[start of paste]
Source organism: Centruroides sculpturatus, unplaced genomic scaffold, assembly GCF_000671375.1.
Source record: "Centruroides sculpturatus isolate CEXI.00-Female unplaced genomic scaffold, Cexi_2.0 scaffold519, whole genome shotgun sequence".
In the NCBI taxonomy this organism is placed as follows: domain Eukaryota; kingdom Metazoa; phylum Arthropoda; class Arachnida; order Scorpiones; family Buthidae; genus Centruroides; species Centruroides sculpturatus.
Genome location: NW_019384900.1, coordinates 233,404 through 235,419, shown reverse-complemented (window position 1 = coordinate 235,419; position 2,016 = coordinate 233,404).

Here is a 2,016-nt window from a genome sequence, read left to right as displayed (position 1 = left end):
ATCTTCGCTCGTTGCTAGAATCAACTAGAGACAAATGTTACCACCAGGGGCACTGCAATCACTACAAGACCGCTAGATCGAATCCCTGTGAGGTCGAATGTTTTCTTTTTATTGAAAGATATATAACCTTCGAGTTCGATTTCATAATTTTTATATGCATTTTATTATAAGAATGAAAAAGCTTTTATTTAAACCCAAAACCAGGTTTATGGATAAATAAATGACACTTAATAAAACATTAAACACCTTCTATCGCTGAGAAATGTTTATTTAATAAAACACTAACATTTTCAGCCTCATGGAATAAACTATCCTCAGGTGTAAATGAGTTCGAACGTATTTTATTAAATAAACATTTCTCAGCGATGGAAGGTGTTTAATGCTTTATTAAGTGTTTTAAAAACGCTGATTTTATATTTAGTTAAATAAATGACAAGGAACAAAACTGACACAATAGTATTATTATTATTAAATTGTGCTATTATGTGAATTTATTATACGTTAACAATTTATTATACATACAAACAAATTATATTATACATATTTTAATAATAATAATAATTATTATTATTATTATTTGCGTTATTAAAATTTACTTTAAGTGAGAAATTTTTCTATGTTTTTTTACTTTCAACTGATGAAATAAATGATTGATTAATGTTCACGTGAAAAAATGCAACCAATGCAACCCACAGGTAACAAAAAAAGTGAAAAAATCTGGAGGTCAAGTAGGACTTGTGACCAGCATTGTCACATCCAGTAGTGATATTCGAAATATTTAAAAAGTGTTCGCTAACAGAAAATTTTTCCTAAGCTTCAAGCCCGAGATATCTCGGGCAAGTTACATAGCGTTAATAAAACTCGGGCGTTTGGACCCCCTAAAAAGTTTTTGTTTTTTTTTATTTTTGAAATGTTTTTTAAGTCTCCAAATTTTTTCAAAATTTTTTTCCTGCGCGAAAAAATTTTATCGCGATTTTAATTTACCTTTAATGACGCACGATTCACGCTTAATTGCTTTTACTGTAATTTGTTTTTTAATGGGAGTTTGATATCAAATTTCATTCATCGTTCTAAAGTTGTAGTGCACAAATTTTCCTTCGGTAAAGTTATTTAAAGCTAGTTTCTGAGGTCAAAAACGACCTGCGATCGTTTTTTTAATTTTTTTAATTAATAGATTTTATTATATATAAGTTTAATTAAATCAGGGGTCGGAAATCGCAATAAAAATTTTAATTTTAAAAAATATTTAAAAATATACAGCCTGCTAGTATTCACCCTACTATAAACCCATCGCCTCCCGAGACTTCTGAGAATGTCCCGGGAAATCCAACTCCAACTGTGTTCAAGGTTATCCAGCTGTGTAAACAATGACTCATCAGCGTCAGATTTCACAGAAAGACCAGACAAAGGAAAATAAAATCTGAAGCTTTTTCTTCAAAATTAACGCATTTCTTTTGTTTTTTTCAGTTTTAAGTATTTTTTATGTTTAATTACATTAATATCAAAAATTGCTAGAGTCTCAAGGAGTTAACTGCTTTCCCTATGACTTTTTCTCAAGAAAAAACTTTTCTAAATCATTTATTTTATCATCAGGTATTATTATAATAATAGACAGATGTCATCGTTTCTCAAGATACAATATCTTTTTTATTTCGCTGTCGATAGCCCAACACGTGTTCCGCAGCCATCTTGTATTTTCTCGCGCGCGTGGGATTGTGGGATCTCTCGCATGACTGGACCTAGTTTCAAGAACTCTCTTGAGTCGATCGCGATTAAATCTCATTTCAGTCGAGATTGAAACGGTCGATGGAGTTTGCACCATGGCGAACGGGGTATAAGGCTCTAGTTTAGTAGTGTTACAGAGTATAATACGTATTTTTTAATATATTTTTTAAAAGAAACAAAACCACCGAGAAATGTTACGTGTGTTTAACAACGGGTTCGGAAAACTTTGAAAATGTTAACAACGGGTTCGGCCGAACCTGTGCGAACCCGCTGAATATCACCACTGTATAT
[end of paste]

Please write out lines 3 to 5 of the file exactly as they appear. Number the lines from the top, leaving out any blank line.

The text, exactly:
In the NCBI taxonomy this organism is placed as follows: domain Eukaryota; kingdom Metazoa; phylum Arthropoda; class Arachnida; order Scorpiones; family Buthidae; genus Centruroides; species Centruroides sculpturatus.
Genome location: NW_019384900.1, coordinates 233,404 through 235,419, shown reverse-complemented (window position 1 = coordinate 235,419; position 2,016 = coordinate 233,404).

Here is a 2,016-nt window from a genome sequence, read left to right as displayed (position 1 = left end):